Brexit Party leader Nigel Farage confirms he will not mount eighth bid to become an MP
Nigel Farage has confirmed that he will not mount an eighth bid to become an MP in December's snap election.
The Brexit Party leader - who has previously hinted that he could stand for election - said he could better "serve the cause" of leaving the EU by campaigning "across the United Kingdom".
The MEP has failed to be elected to the Commons on seven separate occasions since the 1990s, most recently as Ukip leader in the 2015 poll.
He told LBC earlier this year that he was "going to have to" stand at the next election out of a sense of "duty".
But, speaking to the BBC's Andrew Marr on Sunday, Mr Farage said: "I've thought very hard about this: how do I serve the cause of Brexit best?
"Because that's what I'm doing this for, not for a career. I don't want to be in politics for the rest of my life.
"Do I find a seat try and get myself into Parliament, or do I serve the cause better traversing the length and breadth of the United Kingdom supporting 600 candidates. And I've decided the latter course is the right one."
Asked to confirm he would not be standing in the 2019 election, Mr Farage said: "No. It's very difficult to do both. Very difficult to be in a constitutiency every day and at the same time be out across the United Kingdom."
The comments came after Mr Farage claimed that he had twice been offered a peerage by the Conservatives in an effort to get the Brexit Party to step aside in key seats.
The former Ukip leader has been urging the Tories to consider a pact with his party, this week giving Boris Johnson a two-week deadline to rip up his EU withdrawal agreement or face a challenge in every seat in England, Wales and Scotland.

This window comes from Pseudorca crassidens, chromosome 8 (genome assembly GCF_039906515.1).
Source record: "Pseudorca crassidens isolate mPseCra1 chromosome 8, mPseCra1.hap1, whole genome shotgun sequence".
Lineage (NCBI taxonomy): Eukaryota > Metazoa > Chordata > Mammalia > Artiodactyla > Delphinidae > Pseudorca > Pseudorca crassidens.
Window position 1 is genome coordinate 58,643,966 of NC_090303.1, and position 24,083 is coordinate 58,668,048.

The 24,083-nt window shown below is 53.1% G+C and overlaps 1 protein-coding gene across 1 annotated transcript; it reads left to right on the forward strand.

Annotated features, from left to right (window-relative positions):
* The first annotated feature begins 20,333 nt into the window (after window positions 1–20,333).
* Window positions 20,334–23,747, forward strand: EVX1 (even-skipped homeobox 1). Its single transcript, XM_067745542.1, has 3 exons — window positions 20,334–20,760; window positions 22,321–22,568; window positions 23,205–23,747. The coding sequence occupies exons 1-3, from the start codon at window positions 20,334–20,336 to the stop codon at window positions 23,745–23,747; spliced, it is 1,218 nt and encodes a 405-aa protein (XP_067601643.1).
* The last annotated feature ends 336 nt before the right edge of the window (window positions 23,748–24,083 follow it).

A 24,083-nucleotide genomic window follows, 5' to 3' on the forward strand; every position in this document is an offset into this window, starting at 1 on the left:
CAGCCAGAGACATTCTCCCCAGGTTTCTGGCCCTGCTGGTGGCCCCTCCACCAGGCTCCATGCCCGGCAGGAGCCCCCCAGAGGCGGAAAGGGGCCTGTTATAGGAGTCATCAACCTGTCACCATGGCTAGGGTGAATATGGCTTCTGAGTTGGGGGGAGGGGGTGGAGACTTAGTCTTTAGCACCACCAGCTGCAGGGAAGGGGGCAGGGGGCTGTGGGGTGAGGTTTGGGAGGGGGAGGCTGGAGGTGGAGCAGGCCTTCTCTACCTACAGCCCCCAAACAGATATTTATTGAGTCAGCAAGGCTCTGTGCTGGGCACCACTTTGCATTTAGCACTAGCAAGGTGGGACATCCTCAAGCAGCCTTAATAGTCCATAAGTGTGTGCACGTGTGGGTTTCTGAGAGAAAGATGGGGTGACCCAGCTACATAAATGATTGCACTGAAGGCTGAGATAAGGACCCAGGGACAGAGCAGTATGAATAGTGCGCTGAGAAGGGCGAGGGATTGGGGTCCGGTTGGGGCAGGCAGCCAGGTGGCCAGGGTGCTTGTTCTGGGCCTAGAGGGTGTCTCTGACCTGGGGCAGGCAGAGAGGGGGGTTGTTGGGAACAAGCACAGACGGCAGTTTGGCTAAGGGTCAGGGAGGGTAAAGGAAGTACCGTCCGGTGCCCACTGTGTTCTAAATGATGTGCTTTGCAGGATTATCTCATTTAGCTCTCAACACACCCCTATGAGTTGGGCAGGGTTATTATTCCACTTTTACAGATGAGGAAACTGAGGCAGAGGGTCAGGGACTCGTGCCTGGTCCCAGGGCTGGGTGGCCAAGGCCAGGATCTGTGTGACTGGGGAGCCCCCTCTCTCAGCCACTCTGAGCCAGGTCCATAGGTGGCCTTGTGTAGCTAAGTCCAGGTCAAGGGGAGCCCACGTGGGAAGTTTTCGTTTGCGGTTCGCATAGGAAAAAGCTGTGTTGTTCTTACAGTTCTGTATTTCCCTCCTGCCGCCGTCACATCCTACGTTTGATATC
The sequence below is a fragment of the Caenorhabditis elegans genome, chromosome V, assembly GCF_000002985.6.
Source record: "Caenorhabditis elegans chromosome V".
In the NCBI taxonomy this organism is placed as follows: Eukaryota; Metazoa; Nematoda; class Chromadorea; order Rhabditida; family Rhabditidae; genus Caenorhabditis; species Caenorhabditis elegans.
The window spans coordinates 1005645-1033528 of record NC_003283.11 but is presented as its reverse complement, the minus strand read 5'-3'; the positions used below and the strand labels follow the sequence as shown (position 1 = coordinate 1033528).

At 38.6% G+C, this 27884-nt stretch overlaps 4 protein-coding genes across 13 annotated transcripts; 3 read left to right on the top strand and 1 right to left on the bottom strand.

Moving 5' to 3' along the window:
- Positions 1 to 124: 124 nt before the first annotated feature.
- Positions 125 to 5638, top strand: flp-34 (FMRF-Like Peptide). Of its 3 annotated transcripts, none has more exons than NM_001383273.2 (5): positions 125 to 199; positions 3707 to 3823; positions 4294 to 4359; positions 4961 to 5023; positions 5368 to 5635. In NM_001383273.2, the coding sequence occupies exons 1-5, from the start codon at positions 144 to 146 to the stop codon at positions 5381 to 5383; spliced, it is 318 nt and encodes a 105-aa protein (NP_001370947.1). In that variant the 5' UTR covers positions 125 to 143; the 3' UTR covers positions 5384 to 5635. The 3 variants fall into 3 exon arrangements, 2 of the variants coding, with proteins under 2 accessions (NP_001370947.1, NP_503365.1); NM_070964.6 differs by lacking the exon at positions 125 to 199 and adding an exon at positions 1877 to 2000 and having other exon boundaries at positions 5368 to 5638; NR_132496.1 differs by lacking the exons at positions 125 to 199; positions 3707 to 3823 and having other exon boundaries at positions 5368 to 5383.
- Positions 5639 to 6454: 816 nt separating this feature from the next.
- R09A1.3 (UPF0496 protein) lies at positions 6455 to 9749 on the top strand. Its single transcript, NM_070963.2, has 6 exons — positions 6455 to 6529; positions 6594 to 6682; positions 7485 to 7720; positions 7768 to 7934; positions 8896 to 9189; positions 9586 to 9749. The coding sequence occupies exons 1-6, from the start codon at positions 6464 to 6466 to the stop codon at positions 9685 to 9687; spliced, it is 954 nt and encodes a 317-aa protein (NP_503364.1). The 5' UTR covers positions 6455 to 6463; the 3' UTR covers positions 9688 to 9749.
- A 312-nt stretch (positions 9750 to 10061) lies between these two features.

"I've wanted for months for there to be a Leave alliance," he told Andrew Marr.
"It seems obvious to me that no one party can own Brexit voters. There are Tory Brexit voters. There are Brexit Party Brexit voters, and a lot of Labour Brexit voters.
And I always thought that to win an election, get a big majority so we can get a proper Brexit, a coming together would be the objective. I still hope and pray it happens but it doesn't look like it will."
Mr Johnson on Sunday again ruled out any form of electoral pact with Mr Farage's fledgling party, saying such a tie-up would not be "sensible" and would only serve to boost Labour.
"We’re proud of our beliefs, we’re proud of our One Nation Conservatism," he told Sky's Sophy Ridge.
"We know what we want to achieve and all I can say, respectfully, to the leaders of all other parties is, alas, the only likely consequence of voting for them rather than for us as Conservatives... is that you’re making it more likely that you will, thereby, get Jeremy Corbyn and the Labour Party and, sort of, a chaotic constellation of other Parties with, with nothing but dither and delay."